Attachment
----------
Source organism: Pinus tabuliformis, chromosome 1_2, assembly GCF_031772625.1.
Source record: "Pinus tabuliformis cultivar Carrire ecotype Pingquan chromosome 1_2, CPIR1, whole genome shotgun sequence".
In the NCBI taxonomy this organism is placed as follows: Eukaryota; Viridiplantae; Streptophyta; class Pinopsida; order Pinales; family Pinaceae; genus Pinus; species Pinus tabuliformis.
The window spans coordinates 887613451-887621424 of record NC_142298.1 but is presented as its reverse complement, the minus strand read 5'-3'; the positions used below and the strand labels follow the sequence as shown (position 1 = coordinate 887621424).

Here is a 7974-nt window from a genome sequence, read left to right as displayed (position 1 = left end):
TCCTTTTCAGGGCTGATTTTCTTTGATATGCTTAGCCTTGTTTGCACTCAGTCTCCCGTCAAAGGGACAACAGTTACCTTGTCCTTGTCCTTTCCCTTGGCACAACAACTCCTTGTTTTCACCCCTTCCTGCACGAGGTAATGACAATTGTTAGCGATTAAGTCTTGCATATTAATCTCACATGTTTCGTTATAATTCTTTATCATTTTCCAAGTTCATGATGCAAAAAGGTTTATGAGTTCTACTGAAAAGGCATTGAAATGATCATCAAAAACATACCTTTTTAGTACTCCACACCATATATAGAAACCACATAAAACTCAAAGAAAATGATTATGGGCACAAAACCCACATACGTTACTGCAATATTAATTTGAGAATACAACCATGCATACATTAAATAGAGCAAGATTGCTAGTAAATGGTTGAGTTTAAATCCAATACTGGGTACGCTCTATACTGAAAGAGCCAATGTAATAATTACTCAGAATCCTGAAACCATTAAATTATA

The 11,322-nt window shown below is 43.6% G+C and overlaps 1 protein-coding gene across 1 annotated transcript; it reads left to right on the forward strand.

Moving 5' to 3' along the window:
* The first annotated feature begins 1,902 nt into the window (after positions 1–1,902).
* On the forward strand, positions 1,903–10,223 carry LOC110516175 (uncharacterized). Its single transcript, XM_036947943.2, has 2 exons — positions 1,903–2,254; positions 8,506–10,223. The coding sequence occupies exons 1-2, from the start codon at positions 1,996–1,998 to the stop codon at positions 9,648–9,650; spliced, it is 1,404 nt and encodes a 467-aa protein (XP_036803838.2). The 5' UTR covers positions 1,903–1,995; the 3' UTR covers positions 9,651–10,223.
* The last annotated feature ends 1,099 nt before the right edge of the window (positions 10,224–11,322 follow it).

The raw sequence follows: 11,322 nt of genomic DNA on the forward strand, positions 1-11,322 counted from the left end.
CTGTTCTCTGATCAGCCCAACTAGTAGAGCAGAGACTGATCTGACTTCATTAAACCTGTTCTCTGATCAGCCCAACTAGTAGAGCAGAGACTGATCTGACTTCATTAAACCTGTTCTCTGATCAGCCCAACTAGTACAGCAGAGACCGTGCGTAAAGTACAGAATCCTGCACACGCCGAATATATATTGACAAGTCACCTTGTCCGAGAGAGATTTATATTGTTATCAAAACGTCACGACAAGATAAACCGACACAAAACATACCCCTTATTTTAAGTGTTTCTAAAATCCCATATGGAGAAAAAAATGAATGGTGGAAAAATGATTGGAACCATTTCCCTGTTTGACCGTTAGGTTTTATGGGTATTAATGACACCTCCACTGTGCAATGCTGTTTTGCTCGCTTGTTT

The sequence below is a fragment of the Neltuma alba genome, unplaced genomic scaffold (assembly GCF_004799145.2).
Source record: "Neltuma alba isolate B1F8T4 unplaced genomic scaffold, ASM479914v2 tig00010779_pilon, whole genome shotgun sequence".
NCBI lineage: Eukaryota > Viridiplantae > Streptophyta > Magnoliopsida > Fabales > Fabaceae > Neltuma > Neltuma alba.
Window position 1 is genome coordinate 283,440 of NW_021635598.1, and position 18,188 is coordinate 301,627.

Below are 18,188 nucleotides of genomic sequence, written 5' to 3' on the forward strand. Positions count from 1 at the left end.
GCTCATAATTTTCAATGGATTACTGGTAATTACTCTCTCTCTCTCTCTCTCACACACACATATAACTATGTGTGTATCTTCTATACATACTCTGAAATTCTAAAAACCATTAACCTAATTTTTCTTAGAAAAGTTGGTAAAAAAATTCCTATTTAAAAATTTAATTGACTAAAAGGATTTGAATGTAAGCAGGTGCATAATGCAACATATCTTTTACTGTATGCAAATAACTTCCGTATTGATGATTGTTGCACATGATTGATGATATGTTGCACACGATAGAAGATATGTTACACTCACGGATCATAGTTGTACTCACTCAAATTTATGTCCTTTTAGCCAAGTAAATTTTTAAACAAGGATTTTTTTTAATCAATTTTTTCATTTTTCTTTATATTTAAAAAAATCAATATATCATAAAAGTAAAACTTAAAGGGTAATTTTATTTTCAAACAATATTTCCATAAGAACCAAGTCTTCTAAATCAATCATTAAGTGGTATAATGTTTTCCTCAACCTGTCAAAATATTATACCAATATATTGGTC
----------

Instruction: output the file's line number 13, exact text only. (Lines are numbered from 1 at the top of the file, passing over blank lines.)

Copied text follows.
CTGTTCTCTGATCAGCCCAACTAGTAGAGCAGAGACTGATCTGACTTCATTAAACCTGTTCTCTGATCAGCCCAACTAGTAGAGCAGAGACTGATCTGACTTCATTAAACCTGTTCTCTGATCAGCCCAACTAGTACAGCAGAGACCGTGCGTAAAGTACAGAATCCTGCACACGCCGAATATATATTGACAAGTCACCTTGTCCGAGAGAGATTTATATTGTTATCAAAACGTCACGACAAGATAAACCGACACAAAACATACCCCTTATTTTAAGTGTTTCTAAAATCCCATATGGAGAAAAAAATGAATGGTGGAAAAATGATTGGAACCATTTCCCTGTTTGACCGTTAGGTTTTATGGGTATTAATGACACCTCCACTGTGCAATGCTGTTTTGCTCGCTTGTTT